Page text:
Movie Review: 'Fantastic Four' most certainly not fantastic

"Fantastic 4" was released on August 9, and currently holds a 9 percent overall rating out of 100 on Rotten Tomatoes. (Screenshot)

This movie may be many things, but fantastic is most certainly not one of them. It’s not only one of the worst superhero films of all time, but one of the worst movies I’ve seen in recent memory. In a summer season packed with great movies, “Fantastic Four” manages to disappoint in every way.

One of the only things the movie had right was the cast. Miles Teller is an excellent actor and was a great choice for the enigmatic genius Reid Richards. Michael B. Jordan perfectly embodies the fun-loving, casually irresponsible Johnny Storm. Meanwhile, Kate Mara and Jamie Bell were both well suited for their respective roles as Sue Storm and Ben Grimm. 

Sadly, the cast was let down by their director and none of them were able to fulfill their potential. The Fantastic Four are often called “Marvel’s first family” and that has always been a focus of the comics. The movie ignores this and the characters are essentially strangers with little to no chemistry. Director Josh Trank turns the comics’ colorful characters into lifeless pieces of cardboard and completely wastes the potential of the great cast.

Trank also completely ruins the character of Doctor Doom, taking one of the greatest comic book villains of all time and turning him into a lackluster villain. In the comics, Doom is the leader of his own nation and a master of both science and magic, an incredible threat to any who oppose him. In the movie, Doctor Doom starts as a jerk with a chip on his shoulder and ends as a metal zombie with no apparent motivation for his actions. His powers make no sense, his actions make no sense and he is a god-awful interpretation of the Doom everyone loves.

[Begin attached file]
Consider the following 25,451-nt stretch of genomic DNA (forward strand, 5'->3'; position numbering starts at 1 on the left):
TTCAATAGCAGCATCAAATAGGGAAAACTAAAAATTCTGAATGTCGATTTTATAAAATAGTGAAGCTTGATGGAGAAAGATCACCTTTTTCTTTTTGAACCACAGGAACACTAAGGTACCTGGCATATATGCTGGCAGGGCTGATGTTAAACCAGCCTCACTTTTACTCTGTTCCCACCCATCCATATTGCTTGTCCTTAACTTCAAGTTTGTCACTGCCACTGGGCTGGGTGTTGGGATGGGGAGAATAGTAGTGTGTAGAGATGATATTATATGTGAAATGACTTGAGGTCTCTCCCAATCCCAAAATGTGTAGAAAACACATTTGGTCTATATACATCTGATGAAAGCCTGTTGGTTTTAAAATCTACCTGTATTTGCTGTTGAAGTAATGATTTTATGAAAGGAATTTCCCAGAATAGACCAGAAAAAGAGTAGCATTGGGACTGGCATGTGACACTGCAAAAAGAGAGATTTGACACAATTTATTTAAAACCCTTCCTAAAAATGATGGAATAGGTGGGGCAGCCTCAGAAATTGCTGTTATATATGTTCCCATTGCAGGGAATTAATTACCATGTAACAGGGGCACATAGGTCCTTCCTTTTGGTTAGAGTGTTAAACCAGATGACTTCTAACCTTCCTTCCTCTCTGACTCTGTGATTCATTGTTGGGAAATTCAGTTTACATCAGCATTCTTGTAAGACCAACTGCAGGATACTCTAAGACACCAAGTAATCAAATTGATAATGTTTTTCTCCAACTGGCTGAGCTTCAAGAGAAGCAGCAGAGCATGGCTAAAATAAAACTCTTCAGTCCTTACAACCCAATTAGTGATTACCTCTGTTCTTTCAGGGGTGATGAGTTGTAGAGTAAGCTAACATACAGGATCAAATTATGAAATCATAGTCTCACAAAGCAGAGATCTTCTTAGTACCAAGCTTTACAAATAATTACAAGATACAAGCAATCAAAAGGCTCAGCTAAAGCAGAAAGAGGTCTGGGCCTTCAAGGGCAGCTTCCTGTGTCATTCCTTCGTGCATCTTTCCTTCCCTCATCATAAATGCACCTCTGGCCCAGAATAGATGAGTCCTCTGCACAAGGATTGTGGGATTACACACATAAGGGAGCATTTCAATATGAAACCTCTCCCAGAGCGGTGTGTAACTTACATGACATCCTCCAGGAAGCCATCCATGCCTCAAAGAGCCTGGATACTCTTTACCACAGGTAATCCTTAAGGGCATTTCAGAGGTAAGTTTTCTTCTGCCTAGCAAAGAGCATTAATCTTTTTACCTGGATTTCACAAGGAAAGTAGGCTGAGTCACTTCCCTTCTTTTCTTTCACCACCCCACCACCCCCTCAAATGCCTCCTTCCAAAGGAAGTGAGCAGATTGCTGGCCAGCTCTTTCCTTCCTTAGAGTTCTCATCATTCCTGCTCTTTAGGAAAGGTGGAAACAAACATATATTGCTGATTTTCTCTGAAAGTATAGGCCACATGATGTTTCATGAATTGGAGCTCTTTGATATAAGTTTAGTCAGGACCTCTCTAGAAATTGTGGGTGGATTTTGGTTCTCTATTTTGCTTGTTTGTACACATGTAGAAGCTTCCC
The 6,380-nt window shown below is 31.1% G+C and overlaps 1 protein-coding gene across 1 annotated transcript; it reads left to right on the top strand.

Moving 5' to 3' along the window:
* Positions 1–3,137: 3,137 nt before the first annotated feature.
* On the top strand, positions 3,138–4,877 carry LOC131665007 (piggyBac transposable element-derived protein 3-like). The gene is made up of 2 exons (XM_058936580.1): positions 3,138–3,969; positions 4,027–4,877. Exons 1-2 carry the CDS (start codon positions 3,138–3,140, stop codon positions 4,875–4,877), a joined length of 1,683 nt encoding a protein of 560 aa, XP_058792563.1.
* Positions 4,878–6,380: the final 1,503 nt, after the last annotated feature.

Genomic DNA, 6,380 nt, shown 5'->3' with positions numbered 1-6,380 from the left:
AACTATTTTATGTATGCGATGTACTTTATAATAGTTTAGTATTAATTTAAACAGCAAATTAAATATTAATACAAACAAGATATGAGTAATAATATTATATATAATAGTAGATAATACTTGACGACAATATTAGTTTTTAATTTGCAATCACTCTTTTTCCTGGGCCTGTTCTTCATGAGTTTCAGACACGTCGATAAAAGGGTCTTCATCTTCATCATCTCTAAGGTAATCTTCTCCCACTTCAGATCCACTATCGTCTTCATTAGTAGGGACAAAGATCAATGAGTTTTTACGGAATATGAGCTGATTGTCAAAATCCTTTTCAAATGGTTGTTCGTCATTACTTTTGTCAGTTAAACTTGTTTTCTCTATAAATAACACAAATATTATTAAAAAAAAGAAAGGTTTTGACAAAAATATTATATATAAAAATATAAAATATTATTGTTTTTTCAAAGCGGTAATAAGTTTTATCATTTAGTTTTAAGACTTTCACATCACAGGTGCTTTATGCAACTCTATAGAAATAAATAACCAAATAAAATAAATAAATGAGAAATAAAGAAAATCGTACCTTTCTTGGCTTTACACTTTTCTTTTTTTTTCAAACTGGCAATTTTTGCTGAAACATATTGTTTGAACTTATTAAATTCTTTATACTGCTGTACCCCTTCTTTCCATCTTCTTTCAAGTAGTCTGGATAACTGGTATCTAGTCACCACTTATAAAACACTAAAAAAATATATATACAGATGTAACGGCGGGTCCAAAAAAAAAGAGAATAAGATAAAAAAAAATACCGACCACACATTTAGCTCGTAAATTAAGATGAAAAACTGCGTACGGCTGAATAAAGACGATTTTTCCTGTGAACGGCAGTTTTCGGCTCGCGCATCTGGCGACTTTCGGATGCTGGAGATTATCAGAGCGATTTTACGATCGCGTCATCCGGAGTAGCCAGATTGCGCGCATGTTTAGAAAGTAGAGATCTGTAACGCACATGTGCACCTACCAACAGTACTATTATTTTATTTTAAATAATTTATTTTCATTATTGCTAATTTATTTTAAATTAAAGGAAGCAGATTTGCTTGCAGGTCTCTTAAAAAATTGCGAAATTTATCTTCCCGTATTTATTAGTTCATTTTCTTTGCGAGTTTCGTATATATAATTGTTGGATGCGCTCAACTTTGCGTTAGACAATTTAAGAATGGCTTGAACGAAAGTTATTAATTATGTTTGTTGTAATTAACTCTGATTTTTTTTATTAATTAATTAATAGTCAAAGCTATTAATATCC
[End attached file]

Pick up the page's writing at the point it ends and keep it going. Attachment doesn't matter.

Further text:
“The Fantastic Four” is one of the most fantastical and imaginative comic properties out there, and the movie captures none of this. It is entirely devoid of anything resembling joy or humor, and it makes viewers wonder what in the world Trank and Fox were thinking when they made this movie. The tone is dour throughout, and I only cracked a smile once. A movie about the Fantastic Four needs to embrace the silliness of the comics to work. Studios and directors need to embrace what makes a property special and do it justice instead of gutting it and getting rid of it. 

The visuals in the movie are just as bad as most everything else, as seen by the cringe-worthy special effects, the greatest example being Mara’s hair, which changes from dirty blonde to an obvious blonde wig. Mara will walk through a door with one hair style and have a different one on the other side. It’s obvious the proper time was not taken to ensure that the movie looked smooth.

The story of the movie is extremely uninspired, which is disappointing when one considers that The Fantastic Four are often seen exploring other universes and dimensions in their comics. The film has them working for the government for a majority of the hour and 46 minute run-time, which is an incredible bore. There is no point to care about what’s going on.

If you haven’t already seen this monstrosity, do yourself a favor and don’t. It fails in every possible way, and I hope Fox will either get their act together or leave the property alone.


Ben Wagman is a campus correspondent for The Daily Campus. He can be reached via email at benjamin.wagman@uconn.edu.